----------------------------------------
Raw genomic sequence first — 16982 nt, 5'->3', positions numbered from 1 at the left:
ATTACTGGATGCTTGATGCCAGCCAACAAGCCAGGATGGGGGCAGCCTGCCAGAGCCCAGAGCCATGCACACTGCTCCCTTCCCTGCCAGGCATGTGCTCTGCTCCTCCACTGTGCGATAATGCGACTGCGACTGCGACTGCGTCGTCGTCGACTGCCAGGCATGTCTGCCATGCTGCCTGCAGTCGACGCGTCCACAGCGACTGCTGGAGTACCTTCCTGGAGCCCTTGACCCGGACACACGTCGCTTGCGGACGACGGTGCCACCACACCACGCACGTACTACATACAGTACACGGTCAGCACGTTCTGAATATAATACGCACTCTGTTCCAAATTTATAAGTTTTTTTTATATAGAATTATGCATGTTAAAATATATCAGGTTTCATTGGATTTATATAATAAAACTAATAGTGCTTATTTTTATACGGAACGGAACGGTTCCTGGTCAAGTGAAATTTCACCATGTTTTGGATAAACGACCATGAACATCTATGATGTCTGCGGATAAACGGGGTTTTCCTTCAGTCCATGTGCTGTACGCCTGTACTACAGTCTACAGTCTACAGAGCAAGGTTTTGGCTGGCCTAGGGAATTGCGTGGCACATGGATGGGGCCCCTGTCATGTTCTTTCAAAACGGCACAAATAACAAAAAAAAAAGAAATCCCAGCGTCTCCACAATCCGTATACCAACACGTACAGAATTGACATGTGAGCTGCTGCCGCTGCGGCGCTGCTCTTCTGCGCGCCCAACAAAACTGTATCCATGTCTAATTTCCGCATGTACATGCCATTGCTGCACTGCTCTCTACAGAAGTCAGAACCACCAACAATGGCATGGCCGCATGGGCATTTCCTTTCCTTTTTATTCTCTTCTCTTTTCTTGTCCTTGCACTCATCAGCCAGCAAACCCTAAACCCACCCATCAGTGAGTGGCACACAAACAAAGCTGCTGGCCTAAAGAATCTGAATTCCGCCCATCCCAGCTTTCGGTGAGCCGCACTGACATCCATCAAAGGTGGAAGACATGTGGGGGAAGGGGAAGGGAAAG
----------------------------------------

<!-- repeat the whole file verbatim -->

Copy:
Raw genomic sequence first — 16982 nt, 5'->3', positions numbered from 1 at the left:
ATTACTGGATGCTTGATGCCAGCCAACAAGCCAGGATGGGGGCAGCCTGCCAGAGCCCAGAGCCATGCACACTGCTCCCTTCCCTGCCAGGCATGTGCTCTGCTCCTCCACTGTGCGATAATGCGACTGCGACTGCGACTGCGTCGTCGTCGACTGCCAGGCATGTCTGCCATGCTGCCTGCAGTCGACGCGTCCACAGCGACTGCTGGAGTACCTTCCTGGAGCCCTTGACCCGGACACACGTCGCTTGCGGACGACGGTGCCACCACACCACGCACGTACTACATACAGTACACGGTCAGCACGTTCTGAATATAATACGCACTCTGTTCCAAATTTATAAGTTTTTTTTATATAGAATTATGCATGTTAAAATATATCAGGTTTCATTGGATTTATATAATAAAACTAATAGTGCTTATTTTTATACGGAACGGAACGGTTCCTGGTCAAGTGAAATTTCACCATGTTTTGGATAAACGACCATGAACATCTATGATGTCTGCGGATAAACGGGGTTTTCCTTCAGTCCATGTGCTGTACGCCTGTACTACAGTCTACAGTCTACAGAGCAAGGTTTTGGCTGGCCTAGGGAATTGCGTGGCACATGGATGGGGCCCCTGTCATGTTCTTTCAAAACGGCACAAATAACAAAAAAAAAAGAAATCCCAGCGTCTCCACAATCCGTATACCAACACGTACAGAATTGACATGTGAGCTGCTGCCGCTGCGGCGCTGCTCTTCTGCGCGCCCAACAAAACTGTATCCATGTCTAATTTCCGCATGTACATGCCATTGCTGCACTGCTCTCTACAGAAGTCAGAACCACCAACAATGGCATGGCCGCATGGGCATTTCCTTTCCTTTTTATTCTCTTCTCTTTTCTTGTCCTTGCACTCATCAGCCAGCAAACCCTAAACCCACCCATCAGTGAGTGGCACACAAACAAAGCTGCTGGCCTAAAGAATCTGAATTCCGCCCATCCCAGCTTTCGGTGAGCCGCACTGACATCCATCAAAGGTGGAAGACATGTGGGGGAAGGGGAAGGGAAAG